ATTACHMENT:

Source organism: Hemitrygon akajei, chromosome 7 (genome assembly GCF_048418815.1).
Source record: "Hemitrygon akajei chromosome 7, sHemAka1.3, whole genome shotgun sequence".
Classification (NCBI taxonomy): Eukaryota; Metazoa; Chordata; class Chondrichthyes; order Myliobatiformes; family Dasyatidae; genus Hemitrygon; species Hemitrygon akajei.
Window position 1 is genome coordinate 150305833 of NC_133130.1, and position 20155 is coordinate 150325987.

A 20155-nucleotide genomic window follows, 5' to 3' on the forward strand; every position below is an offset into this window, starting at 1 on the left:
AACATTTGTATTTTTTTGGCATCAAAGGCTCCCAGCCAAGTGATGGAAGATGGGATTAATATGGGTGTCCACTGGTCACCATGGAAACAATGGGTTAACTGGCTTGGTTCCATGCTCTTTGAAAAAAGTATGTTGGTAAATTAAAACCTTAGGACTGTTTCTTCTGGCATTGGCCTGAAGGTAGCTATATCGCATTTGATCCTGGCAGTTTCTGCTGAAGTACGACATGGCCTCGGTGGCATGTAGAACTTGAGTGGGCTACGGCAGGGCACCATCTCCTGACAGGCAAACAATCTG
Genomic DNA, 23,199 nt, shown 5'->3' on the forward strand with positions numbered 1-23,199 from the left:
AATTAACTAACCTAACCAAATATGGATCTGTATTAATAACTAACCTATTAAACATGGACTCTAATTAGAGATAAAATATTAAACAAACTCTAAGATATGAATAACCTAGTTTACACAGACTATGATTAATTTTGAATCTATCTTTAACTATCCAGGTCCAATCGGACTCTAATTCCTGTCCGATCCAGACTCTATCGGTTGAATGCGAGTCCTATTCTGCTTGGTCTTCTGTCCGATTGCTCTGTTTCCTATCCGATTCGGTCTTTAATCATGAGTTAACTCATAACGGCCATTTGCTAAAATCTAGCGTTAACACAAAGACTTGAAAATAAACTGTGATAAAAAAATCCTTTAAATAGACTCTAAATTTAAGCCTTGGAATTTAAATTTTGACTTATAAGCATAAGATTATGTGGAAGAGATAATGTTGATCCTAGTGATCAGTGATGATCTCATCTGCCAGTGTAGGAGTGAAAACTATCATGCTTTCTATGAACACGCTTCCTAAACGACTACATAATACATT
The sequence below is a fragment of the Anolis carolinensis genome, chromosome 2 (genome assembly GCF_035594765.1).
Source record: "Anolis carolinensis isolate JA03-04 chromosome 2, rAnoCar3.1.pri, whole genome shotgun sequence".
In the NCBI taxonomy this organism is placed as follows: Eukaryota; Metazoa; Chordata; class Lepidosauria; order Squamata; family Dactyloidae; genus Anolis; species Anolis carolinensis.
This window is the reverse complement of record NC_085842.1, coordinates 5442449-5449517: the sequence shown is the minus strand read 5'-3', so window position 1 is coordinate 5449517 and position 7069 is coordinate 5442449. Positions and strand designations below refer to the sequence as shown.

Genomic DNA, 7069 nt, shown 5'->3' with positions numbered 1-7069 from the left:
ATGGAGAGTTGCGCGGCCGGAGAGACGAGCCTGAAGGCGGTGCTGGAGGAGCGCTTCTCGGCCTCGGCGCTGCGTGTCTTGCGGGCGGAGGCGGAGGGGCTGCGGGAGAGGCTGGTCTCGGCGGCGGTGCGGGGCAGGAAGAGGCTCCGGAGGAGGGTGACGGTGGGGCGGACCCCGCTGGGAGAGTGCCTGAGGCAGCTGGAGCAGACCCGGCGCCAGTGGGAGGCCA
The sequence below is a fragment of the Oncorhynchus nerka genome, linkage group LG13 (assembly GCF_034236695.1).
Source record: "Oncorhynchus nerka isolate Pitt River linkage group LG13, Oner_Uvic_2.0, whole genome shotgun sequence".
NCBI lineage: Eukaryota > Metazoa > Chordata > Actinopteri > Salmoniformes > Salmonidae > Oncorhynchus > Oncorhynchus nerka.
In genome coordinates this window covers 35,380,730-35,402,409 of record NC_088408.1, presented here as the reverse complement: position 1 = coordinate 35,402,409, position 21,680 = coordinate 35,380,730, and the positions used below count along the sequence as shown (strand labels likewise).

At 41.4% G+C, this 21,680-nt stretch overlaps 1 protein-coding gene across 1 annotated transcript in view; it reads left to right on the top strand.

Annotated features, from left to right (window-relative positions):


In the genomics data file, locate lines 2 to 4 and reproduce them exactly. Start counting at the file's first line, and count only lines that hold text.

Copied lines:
Source record: "Hemitrygon akajei chromosome 7, sHemAka1.3, whole genome shotgun sequence".
Classification (NCBI taxonomy): Eukaryota; Metazoa; Chordata; class Chondrichthyes; order Myliobatiformes; family Dasyatidae; genus Hemitrygon; species Hemitrygon akajei.
Window position 1 is genome coordinate 150305833 of NC_133130.1, and position 20155 is coordinate 150325987.